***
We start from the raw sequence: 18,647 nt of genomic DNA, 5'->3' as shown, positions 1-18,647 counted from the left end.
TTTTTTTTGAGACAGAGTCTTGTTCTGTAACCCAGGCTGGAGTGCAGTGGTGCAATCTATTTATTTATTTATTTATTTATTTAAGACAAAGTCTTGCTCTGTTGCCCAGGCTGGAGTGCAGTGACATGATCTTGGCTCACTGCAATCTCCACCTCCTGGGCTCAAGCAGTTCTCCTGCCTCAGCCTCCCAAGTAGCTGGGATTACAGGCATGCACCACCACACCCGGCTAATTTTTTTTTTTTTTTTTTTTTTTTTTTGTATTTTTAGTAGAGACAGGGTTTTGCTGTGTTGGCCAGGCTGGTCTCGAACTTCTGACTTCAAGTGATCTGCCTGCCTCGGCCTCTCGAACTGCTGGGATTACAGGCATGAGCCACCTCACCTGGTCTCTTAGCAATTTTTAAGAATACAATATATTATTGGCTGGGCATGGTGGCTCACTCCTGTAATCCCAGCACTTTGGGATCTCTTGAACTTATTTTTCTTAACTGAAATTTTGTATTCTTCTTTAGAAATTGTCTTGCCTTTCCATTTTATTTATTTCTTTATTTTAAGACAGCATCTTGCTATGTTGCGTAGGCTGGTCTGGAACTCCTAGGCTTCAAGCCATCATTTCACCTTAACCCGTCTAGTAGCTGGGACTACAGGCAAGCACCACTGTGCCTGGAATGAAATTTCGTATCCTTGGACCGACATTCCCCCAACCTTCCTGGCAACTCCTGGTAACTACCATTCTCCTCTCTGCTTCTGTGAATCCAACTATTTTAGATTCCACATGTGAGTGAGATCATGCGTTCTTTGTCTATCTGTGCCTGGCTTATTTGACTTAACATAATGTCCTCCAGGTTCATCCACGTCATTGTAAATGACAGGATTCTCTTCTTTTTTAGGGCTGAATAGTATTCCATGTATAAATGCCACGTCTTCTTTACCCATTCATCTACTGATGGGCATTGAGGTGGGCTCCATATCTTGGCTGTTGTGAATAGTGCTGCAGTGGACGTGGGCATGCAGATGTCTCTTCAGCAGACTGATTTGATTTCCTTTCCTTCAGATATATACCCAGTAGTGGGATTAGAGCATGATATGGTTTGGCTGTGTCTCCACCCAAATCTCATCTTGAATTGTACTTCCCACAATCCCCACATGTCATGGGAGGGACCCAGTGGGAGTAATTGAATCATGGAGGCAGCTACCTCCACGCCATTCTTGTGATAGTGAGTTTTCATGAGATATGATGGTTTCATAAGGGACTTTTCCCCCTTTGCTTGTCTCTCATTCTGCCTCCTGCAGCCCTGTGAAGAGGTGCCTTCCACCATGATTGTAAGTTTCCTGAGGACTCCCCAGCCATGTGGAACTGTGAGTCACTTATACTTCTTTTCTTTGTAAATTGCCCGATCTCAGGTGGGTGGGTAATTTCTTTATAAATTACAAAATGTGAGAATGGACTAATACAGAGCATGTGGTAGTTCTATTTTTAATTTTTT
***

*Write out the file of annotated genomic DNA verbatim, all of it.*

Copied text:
We start from the raw sequence: 18,647 nt of genomic DNA, 5'->3' as shown, positions 1-18,647 counted from the left end.
TTTTTTTTGAGACAGAGTCTTGTTCTGTAACCCAGGCTGGAGTGCAGTGGTGCAATCTATTTATTTATTTATTTATTTATTTAAGACAAAGTCTTGCTCTGTTGCCCAGGCTGGAGTGCAGTGACATGATCTTGGCTCACTGCAATCTCCACCTCCTGGGCTCAAGCAGTTCTCCTGCCTCAGCCTCCCAAGTAGCTGGGATTACAGGCATGCACCACCACACCCGGCTAATTTTTTTTTTTTTTTTTTTTTTTTTTTGTATTTTTAGTAGAGACAGGGTTTTGCTGTGTTGGCCAGGCTGGTCTCGAACTTCTGACTTCAAGTGATCTGCCTGCCTCGGCCTCTCGAACTGCTGGGATTACAGGCATGAGCCACCTCACCTGGTCTCTTAGCAATTTTTAAGAATACAATATATTATTGGCTGGGCATGGTGGCTCACTCCTGTAATCCCAGCACTTTGGGATCTCTTGAACTTATTTTTCTTAACTGAAATTTTGTATTCTTCTTTAGAAATTGTCTTGCCTTTCCATTTTATTTATTTCTTTATTTTAAGACAGCATCTTGCTATGTTGCGTAGGCTGGTCTGGAACTCCTAGGCTTCAAGCCATCATTTCACCTTAACCCGTCTAGTAGCTGGGACTACAGGCAAGCACCACTGTGCCTGGAATGAAATTTCGTATCCTTGGACCGACATTCCCCCAACCTTCCTGGCAACTCCTGGTAACTACCATTCTCCTCTCTGCTTCTGTGAATCCAACTATTTTAGATTCCACATGTGAGTGAGATCATGCGTTCTTTGTCTATCTGTGCCTGGCTTATTTGACTTAACATAATGTCCTCCAGGTTCATCCACGTCATTGTAAATGACAGGATTCTCTTCTTTTTTAGGGCTGAATAGTATTCCATGTATAAATGCCACGTCTTCTTTACCCATTCATCTACTGATGGGCATTGAGGTGGGCTCCATATCTTGGCTGTTGTGAATAGTGCTGCAGTGGACGTGGGCATGCAGATGTCTCTTCAGCAGACTGATTTGATTTCCTTTCCTTCAGATATATACCCAGTAGTGGGATTAGAGCATGATATGGTTTGGCTGTGTCTCCACCCAAATCTCATCTTGAATTGTACTTCCCACAATCCCCACATGTCATGGGAGGGACCCAGTGGGAGTAATTGAATCATGGAGGCAGCTACCTCCACGCCATTCTTGTGATAGTGAGTTTTCATGAGATATGATGGTTTCATAAGGGACTTTTCCCCCTTTGCTTGTCTCTCATTCTGCCTCCTGCAGCCCTGTGAAGAGGTGCCTTCCACCATGATTGTAAGTTTCCTGAGGACTCCCCAGCCATGTGGAACTGTGAGTCACTTATACTTCTTTTCTTTGTAAATTGCCCGATCTCAGGTGGGTGGGTAATTTCTTTATAAATTACAAAATGTGAGAATGGACTAATACAGAGCATGTGGTAGTTCTATTTTTAATTTTTT